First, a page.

Some judges in Rhode island consistently go over the guidelines. The types of circumstances that may justify a judge issuing a child support order above the Rhode Island Child Support guidelines are:
a) Substantial assets
b) standard of living and expenses that far exceed reported gross income
c) extraordinary necessary expenses and needs related for the child
If the parties agree to child support below the Rhode Island child Support Guidelines, in some limited circumstances, it may be allowed. These circumstances could include, visitation exceeding the norm, extraordinary payments of the child expenses or even sometimes just based on the parties agreement.
Private School and Child Support:
In Rhode Island (RI) Divorce and Child support cases, Can I get the father or mother of my child to be ordered to pay for private school education?
No, unless there is a contractual obligation, a stipulated consent order or there is an ongoing divorce.
Most judges take the position that there are suitable public schools for children to attend. However, If there is something in writing such as a property settlement agreement obligating one parent to pay for the private school education of the child, then the parent may be obligated to pay for the private school education. Article by Rhode island attorney David Slepkow (401-437-1100)
Also, the parent could be ordered to pay for private school education in a divorce on a temporary basis, especially when it is in the middle of a school year and it would be disruptive for the child to transfer to a public school. Parents can certainly negotiate payment of private school education and the judge of The Family Court will usually approve the settlement in a court Order. That stipulated consent order could be enforced in a Family Court contempt proceeding.
College and Child Support:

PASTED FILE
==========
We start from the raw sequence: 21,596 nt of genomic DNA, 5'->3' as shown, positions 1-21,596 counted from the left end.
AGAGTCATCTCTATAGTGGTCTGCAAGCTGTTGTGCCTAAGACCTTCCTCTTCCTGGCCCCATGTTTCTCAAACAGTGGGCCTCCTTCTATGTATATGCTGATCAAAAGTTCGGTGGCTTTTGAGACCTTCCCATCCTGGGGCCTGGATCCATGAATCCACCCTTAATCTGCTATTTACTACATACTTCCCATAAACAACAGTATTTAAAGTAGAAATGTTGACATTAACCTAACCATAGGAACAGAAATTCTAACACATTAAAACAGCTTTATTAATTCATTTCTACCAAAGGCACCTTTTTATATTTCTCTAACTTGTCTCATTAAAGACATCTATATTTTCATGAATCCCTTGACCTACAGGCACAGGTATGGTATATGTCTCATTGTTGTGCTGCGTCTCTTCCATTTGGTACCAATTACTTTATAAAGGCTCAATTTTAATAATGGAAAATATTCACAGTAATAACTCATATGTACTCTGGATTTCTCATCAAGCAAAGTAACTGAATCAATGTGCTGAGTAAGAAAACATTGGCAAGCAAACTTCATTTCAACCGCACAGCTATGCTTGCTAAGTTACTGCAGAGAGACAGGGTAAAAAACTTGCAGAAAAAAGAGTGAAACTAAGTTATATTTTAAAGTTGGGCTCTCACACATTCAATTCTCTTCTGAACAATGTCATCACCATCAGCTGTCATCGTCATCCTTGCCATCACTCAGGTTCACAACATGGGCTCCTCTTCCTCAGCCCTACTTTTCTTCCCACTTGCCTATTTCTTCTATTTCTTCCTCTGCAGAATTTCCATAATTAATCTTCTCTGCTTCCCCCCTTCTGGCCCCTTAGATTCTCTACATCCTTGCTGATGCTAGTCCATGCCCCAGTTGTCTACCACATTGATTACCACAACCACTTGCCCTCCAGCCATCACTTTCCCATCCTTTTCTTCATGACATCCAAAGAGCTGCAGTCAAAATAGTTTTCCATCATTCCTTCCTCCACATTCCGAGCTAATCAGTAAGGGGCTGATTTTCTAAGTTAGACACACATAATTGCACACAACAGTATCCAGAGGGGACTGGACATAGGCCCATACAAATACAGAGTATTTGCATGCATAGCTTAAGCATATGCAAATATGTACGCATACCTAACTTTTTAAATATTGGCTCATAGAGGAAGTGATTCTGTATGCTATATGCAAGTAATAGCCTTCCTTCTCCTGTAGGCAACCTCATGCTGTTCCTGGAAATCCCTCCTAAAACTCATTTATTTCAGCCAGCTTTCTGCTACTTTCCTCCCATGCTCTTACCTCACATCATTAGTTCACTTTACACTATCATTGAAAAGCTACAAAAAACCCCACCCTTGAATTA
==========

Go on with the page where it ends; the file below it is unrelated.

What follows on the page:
Can I get the father or mother of my child to be ordered to pay for college?
No, Unless there is a written contractual agreement obligating payment of college expenses. Rhode Island child support terminates when a child turns 18 and graduates high school but not longer then the child attaining the age of 19. (Unless the child is severely disabled and then it goes unil the child turns 21)
The Court loses jurisdiction over the child when the child attains the age as set forth above. The Court cannot order payment of college but a Court may enforce a written property settlement agreement between the parties obligating payment of college.
Overtime and Child Support:
What if my child's parent works overtime? Will overtime be included in child support?
There is no standard law or rule in Rhode Island regarding whether or not the non-possessory parent's overtime will be used to calculate child support. One Judge in Rhode Island consistently rules that overtime compensation cannot be used to calculate child support. Article By Attorney David Slepkow 401-437-1100
Other Judges in Rhode Island have different opinions regarding overtime. The Family Court is a court of equity and fairness. Judges in Rhode Island will typically look at whether or not a person consistently works overtime over a substantial period of time. Judges may also look at whether or not overtime is consistently offered to a spouse. If overtime is infrequent or not typically offered Judges may be hesitant to calculate overtime as a factor of child support. In that case, many attorneys argue that a person's income should be calculated using their W2 or gross income for the entire calendar year. By calculating gross income over an entire calendar year even infrequent overtime becomes an element of child support.
Judges may also look at other factors such as the needs and expenses of both parties and any extraordinary expenses for the child. At least one Judge has suggested that the possessory parent get a percentage of the overtime that is worked by the non-possessory parent. Other Judges in Rhode Island believe that overtime should always be a factor in child support. Often the issue of overtime is negotiated by the lawyers prior to any formal ruling by the Judge.
Daycare and Child Support
Who is going to pay for my child's daycare?
The Rhode Island minimum child support guidelines take into account both the importance and expense of daycare. The child support guidelines and worksheet are used to determine the proper amount of child support to be paid by the non-possessory parent. The bottom line is that a party will be ordered to pay approximately the same percentage of the daycare that the party makes in relation to that party's percentage of the combined gross income of both parties.